Let’s see, what we learned about Spanning Tree Protocol so far, and do a paper exercise. Let’s take a look at this topology and Determined Theoretically.
Ø Who would be the Root Bridge?
Ø What would be the Root Port’s?
Ø Which Ports would be the Designated Ports?
Ø Which Ports would be Blocking?
The First Question we ask is “Who is the Root Bridge”
Remember that the Mac-Address is the Tie-Breaker, if the Priority is equal. Let’s take a look at Priorities “do they equal”.
I am noticing that, the Priorities for Switches A and B, they are lower, they 16384. Those are lower than the Priorities on Switches C and D, that means that either, Switches A or Switch B is going to be our Root Bridge, but which one.
Here what the Mac-Addresses come as a Tie-Breaker, which switch as the “Lowest Mac-Address”, if we take a look at first 3 Hexadecimal digits in the Mac-Addresses of these Switches. Switch A has the first 3 Hex Digits as “000”. On Switch B, its “001”. “000” that’s lower than “001”, that tells us that, Switch A is going to be our Root Bridge.
Now that we determined the Root Bridge. The next thing we ask is
Ø What are the Root Ports?
Remember the definition of the Root Port. We said that “the Root Port is a port on a Non-Root Bridge, the Root Bridge, Switch A is not going to have any of these, but it’s the port on a Non-Root Bridge, that is closest to Root Bridge in terms of Cost”, and we going to assume that, all over those interfaces are running out their maximum speed, another words this “Te interface” that’s a “10 Gigabit interface”, we assuming, it running out “10 Gigabit” and if does that means, it’s gonna have “Cost of 2”, and a “Gigabit interface”, which is what all over the other interfaces are, there gonna have a Cost of 4.
And let’s take at Switch B and ask: -
What is the Root Port on Switch B? What would be the Cost to get back to Switch A.
Well if I went out of the 10 Gigabit Port, it would be a Cost of 2 to cross the link to get to Switch A. I got other ways of getting the Switch A though.
I could go down to “Switch C with Cost of 4” and then go, from Switch C, up to Switch A, with another Cost of 4, that the Total of “8”, 8 is much more than 2.
Ø Same thing, if I went from Switch B to D, Switch D to Switch A, that would be a Cost of 4+4=8, much greater than 2. This tells me that my “Root Port” on Switch B is my “Te 1/0/1(10 Gigabit)”.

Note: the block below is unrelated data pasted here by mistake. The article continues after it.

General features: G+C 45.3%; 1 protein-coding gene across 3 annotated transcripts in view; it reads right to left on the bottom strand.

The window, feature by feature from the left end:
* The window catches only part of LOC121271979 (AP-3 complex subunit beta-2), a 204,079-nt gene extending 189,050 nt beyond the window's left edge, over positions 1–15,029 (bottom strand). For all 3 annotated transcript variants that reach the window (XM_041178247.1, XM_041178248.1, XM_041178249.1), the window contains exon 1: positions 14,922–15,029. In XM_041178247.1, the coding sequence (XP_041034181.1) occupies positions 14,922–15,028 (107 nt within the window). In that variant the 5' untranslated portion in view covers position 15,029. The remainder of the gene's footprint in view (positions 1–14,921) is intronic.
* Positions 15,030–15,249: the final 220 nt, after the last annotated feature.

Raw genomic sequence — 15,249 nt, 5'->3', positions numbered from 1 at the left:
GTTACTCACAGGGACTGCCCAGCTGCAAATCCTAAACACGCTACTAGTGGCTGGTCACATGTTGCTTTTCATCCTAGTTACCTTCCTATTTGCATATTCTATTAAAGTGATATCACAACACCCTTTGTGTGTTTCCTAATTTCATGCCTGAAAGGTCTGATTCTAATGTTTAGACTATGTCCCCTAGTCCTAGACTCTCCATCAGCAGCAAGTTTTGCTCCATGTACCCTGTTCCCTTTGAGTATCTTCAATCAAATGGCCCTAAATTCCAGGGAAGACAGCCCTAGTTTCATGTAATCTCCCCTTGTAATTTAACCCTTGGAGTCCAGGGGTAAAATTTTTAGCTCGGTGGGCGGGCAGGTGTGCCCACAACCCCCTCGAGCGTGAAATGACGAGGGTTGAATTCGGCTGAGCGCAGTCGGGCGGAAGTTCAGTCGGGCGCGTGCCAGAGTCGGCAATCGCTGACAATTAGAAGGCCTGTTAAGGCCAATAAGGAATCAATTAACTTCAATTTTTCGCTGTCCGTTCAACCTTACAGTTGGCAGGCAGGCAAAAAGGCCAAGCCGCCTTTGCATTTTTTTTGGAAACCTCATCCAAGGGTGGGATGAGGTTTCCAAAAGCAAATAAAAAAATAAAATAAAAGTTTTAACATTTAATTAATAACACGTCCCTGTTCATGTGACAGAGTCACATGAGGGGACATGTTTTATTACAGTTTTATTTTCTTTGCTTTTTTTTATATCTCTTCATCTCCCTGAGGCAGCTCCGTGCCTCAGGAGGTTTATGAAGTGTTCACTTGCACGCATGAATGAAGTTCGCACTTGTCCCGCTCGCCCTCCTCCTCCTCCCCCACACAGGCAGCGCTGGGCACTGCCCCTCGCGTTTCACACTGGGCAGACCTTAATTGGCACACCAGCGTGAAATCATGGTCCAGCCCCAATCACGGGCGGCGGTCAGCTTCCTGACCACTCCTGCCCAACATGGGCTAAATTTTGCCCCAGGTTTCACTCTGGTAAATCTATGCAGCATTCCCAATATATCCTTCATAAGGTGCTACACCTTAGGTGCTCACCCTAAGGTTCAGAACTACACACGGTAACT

What about Switch D, Well Switch D could go directly to the “Root Bridge over a Gigabit1/0/1 Port”, that would be a “Cost of 4” or It could go over to Switch B, which would be a “Cost of 4”, than over to Switch A that an additional “Cost of 2”, 4+2=6, 6 is greater than 4, that tells me that, Gigabit 1/0/1, that is my Root Port on Switch D.
Next Switch C, on Switch C if, I went from to Switch C to B to A, that’s the “Total Cost of 6”, but Notice Switch C has a couple of Ports, that would get me up to Switch A. Now let’s start to get a bit tricky.
Ø Which one of these is going to be Root Port, which one is considered closet to the Root in terms of Cost.
It looks like, we have an equal Cost, either path is a Cost of 4, what do, we do now. Well this is a common point of confusion for student learning Spanning Tree Protocol. We going to go with the “Lowest Port ID”, but it’s not the “Lowest Port ID on Switch C”. It’s the Lowest Port ID, that is sending traffic into Switch C. It’s the “Sender’s Port ID”, that’s we gonna be comparing. In this case “Gigabit 1/0/3 and Gigabit 1/0/4”.
With default settings “Gigabit 1/0/3” is going to have the “Lowest Port ID”, because the “Port Number is Lower”.
You see the way the Port ID works is, there is a Port Priority, that defaults to 128 and then there is a Dot (.), after the Dot (.), there is a Port Identifier, and typically on many Cisco Catalyst Switches. This Port Identifier is going to be a number, that’s too greater than this number.
Ø So, I would guess that the Port ID of Gigabit 1/0/3 would be “128.5”